Peter Pan and the Nuns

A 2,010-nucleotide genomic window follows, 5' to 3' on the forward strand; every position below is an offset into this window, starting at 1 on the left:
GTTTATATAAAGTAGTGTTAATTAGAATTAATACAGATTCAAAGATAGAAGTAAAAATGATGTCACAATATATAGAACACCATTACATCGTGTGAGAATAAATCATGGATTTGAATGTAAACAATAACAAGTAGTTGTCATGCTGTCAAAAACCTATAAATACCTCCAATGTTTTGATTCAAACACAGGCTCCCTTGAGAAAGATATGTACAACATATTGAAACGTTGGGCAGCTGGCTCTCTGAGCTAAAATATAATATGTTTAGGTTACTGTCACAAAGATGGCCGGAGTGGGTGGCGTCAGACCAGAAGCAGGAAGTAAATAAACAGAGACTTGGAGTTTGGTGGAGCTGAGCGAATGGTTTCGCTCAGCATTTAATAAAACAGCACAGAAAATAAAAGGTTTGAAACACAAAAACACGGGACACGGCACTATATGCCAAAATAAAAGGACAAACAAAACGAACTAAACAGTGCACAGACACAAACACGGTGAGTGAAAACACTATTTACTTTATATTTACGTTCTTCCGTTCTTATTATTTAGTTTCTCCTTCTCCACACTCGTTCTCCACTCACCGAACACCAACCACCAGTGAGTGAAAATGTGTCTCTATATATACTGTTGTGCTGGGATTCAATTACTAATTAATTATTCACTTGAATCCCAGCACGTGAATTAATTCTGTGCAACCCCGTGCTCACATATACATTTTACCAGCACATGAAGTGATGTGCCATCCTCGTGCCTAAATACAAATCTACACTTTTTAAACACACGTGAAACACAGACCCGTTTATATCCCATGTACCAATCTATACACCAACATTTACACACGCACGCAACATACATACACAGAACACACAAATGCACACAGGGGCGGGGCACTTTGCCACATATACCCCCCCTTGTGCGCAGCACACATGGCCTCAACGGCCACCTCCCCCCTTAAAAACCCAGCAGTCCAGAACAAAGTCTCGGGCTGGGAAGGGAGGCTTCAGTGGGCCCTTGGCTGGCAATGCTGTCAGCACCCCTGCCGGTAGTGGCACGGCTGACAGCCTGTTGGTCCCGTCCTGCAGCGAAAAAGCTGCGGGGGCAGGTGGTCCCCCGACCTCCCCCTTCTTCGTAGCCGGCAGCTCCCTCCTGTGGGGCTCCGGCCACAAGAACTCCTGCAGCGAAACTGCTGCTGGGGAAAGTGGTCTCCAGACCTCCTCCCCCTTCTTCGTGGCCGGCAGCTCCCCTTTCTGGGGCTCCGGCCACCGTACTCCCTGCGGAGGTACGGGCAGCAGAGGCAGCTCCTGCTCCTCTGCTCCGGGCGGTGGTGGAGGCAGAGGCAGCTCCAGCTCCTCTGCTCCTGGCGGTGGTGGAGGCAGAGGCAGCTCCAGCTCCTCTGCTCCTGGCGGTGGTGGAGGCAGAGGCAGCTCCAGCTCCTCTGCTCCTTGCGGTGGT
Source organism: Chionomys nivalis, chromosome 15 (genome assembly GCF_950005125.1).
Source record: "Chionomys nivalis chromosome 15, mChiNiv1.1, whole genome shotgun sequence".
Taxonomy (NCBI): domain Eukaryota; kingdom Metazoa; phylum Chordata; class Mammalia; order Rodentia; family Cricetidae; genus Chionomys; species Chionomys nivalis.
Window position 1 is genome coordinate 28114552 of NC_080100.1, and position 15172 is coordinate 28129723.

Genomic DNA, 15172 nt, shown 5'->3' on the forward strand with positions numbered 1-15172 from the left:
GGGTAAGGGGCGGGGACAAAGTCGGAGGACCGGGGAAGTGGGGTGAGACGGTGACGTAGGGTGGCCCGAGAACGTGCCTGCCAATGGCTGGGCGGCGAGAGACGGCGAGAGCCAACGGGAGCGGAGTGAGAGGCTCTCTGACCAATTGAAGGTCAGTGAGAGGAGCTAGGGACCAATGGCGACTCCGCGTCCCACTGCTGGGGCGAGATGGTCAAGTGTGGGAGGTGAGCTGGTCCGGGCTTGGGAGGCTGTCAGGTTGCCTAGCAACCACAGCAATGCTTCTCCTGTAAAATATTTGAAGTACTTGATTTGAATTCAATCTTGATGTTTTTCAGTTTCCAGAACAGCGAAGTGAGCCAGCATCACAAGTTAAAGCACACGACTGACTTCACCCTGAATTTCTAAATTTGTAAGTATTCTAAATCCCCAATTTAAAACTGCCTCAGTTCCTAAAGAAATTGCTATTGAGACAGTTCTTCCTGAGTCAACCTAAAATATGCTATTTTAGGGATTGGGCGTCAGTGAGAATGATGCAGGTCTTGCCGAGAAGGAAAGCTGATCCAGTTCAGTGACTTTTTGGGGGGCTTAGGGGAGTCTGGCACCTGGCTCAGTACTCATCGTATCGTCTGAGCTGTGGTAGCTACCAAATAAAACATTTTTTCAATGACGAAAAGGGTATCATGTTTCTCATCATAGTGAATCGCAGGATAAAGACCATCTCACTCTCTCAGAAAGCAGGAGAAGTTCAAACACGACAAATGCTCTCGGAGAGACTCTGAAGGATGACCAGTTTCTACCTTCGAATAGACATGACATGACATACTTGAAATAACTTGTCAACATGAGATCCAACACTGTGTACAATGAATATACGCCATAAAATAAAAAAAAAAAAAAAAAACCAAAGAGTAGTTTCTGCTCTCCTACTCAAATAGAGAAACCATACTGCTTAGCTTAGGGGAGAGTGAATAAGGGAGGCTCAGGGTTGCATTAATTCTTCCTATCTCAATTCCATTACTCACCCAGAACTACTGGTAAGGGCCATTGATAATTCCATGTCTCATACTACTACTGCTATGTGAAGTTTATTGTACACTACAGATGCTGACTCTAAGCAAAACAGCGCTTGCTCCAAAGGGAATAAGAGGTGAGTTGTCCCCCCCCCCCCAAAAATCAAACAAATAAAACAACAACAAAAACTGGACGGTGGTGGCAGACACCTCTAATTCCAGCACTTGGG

One of the most interesting websites I’ve seen in a long time is Find a Grave, which lists the famous (and some not so famous) people buried near you. There I discovered a fascinating (and touching) entry on actress Maude Adams (1872-1953), who’s buried at the Cenacle Convent in Ronkonkoma. But she wasn’t a nun, or even a Catholic. Born a Mormon in Utah, she started on the stage at an early age. By the time of World War I, she was one of Broadway’s leading stars; at her peak she was earning $20,000 a month. Her most famous role was Peter Pan. In 1922, she donated her Ronkonkoma home to the Sisters of the Cenacle, which became their novitiate and retreat house. I never knew about this connection, and I’m not clear on how she first met the Sisters. But apparently they helped her through a breakdown, and she stayed with them whenever she needed a getaway. (Imagine a major star doing that today!) After leaving the stage, Adams taught theater and lived in upstate New York, but she came back to Ronkonkoma to be buried with the Sisters who had given her refuge and peace. (Movie trivia: Adams was the basis for Jane Seymour’s character in the 1980 film Somewhere in Time.)
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